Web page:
For Third Time, APSCU Fails to Get Courts to Strike Down Incentive Compensation Rule

Career College Central Summary:

  • The Association for Private Sector Colleges and Universities (APSCU) has now failed three times to convince federal judges to strike down a U.S. Department of Education regulation that has forced for-profit colleges to overhaul their recruiting policies.
  • But that is not stopping the for-profit college lobbying group from continuing to call on the Education Department to stop enforcing the rule.
  • At issue is a regulation that eliminated the “safe harbors” that Bush administration officials put in place in 2002 to help for-profit schools skirt a long-standing federal law that prohibits colleges from compensating recruiters based on their success in enrolling students.
  • The Obama administration published the final rule in October 2010.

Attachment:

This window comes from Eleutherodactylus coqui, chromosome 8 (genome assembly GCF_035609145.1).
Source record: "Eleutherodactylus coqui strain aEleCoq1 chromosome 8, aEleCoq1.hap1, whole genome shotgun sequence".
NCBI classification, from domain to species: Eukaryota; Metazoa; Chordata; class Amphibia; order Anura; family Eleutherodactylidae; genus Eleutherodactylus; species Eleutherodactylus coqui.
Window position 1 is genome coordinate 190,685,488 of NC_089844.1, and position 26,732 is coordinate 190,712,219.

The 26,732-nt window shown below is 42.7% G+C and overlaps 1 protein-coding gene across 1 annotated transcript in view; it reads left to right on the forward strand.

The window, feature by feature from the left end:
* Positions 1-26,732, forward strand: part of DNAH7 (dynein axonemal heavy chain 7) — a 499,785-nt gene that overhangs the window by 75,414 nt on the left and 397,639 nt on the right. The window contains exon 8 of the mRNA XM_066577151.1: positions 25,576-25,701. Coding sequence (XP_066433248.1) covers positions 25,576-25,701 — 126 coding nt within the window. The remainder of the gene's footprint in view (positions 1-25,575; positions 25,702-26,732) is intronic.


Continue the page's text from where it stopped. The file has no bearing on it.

• Ever since, APSCU has been on a crusade to gut the incentive compensation regulation.
  • In its original challenge to the rule in 2011, APSCU portrayed its members as innocent victims of an administration on a crusade against their institutions for no apparent reason.
  • “The final regulations are not the product of a reason decision-making process,” the career college group wrote in its initial complaint.
  • “Their adoption dramatically affects private sector schools and their students, yet they are unsupported by factual evidence or logical reasoning.”

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